The answer is, by simplifying it. The followers simplify the truth to make it accessible to the average person. Such a person is usually caught up in the demands of daily life. Lacking the time and devotion necessary to understand the subtlety of transcendence, he or she cannot appreciate the importance of direct mystical experience. So, the purveyors of the mystic’s truth replace direct experience of unitive consciousness with the idea of God. Unfortunately, God, the transcendent creator of the immanent world, is recast in the ordinary person’s mind into the dualistic image of a mighty King in Heaven who rules the Earth below. Unavoidably, the mystic’s message is diluted and distorted.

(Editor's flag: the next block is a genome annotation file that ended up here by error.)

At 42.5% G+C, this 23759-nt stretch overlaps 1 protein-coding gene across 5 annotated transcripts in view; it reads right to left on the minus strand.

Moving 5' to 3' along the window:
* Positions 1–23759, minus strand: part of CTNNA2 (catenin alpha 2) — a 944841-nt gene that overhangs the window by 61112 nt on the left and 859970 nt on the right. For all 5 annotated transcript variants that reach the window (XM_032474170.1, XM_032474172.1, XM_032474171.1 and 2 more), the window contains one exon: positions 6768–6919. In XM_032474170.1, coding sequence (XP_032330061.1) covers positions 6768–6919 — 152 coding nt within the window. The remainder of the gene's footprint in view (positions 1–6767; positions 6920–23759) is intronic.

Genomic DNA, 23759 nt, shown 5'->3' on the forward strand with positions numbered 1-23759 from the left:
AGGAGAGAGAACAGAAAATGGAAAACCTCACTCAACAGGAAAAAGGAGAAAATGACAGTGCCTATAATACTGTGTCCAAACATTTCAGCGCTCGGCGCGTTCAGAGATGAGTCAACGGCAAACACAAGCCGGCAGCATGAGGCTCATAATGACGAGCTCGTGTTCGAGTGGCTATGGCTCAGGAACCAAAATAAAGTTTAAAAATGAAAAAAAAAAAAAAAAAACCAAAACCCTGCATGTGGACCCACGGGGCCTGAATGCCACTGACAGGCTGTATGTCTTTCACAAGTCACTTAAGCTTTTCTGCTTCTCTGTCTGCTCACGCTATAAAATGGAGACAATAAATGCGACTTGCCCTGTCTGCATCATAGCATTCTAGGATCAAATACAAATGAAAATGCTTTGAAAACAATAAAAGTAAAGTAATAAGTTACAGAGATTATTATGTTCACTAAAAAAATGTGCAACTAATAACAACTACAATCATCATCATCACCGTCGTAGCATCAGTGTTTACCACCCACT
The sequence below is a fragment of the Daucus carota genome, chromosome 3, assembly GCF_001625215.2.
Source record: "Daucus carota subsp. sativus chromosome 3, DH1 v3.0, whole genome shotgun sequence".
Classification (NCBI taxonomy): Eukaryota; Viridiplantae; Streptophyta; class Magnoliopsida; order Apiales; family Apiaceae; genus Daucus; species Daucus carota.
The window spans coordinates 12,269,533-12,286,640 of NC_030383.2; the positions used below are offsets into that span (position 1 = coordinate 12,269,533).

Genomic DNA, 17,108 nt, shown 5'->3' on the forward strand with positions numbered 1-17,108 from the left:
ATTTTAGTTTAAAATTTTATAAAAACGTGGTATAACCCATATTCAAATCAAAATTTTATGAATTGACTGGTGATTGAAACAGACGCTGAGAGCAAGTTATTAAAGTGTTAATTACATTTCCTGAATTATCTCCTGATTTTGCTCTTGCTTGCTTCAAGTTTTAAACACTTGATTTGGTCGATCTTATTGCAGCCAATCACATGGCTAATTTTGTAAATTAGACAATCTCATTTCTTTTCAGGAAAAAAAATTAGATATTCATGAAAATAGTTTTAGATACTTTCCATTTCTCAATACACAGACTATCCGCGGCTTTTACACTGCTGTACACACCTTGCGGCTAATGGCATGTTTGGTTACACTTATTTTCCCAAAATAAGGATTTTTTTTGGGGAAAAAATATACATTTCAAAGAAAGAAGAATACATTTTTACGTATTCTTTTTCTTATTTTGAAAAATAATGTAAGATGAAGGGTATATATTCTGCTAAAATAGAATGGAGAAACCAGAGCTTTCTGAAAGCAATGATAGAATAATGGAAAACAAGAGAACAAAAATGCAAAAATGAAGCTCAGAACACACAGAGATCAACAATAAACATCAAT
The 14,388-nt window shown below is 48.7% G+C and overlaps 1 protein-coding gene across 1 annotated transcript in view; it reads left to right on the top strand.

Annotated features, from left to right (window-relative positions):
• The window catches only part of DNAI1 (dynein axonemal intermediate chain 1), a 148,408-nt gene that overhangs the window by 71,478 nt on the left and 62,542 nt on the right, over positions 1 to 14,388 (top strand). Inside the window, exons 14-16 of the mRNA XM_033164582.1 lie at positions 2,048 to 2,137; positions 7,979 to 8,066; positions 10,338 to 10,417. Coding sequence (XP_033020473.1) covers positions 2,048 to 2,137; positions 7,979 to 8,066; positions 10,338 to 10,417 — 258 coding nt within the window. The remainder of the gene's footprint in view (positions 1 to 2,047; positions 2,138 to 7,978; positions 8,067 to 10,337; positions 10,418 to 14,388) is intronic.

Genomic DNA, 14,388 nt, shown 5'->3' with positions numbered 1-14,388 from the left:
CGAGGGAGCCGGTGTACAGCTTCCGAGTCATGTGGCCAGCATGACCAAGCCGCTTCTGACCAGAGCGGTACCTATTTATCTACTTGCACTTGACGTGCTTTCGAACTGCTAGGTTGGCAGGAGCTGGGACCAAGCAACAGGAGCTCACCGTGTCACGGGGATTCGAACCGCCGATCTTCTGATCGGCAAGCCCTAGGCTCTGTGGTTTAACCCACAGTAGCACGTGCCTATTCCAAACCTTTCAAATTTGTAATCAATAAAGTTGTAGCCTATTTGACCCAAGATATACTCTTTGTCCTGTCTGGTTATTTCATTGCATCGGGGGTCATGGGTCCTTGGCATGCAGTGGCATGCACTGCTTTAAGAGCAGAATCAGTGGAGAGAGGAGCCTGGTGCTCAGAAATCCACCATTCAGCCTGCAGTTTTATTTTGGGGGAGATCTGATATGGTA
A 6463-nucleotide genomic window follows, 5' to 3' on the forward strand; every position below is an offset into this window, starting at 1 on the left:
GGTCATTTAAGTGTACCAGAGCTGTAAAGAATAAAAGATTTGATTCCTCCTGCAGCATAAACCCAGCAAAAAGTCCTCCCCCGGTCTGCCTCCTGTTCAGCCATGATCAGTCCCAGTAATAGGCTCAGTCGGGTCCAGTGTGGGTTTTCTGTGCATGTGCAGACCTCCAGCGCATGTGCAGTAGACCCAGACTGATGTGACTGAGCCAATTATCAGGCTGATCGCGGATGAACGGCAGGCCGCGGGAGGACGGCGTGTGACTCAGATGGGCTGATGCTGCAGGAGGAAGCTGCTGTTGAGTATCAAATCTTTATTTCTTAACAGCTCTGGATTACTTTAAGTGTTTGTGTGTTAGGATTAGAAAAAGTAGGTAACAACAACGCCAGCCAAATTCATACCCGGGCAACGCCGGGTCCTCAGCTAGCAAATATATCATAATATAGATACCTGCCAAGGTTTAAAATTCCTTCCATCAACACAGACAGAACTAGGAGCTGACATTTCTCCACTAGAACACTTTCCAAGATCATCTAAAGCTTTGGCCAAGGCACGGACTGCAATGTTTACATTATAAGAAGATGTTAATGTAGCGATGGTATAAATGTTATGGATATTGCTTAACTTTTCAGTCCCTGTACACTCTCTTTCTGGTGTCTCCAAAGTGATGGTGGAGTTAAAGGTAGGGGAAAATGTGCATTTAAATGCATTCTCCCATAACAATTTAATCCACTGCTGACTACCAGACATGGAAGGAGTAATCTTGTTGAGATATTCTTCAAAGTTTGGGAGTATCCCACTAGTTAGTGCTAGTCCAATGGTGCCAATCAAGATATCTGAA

The mystic’s well-meaning followers inadvertently play the role of the devil in an old joke. God and the devil were walking together when God picked up a piece of paper. “What does it say?” the devil inquired. “Truth,” said God serenely. “Give it to me,” said the devil eagerly. “I’ll organize it for you.”

Of course, not all religions introduce the concept of God. In Buddhism, for example, there is no concept of God. On the other hand, in Hinduism there are many gods. Even in these cases, however, the above considerations of religion are evident. Thus we arrive at three universal aspects of all exoteric religions:

  1. All religions start with the premise that there is a wrongness in the way we are. The wrongness is variously called ignorance, original sin, evil, or just suffering.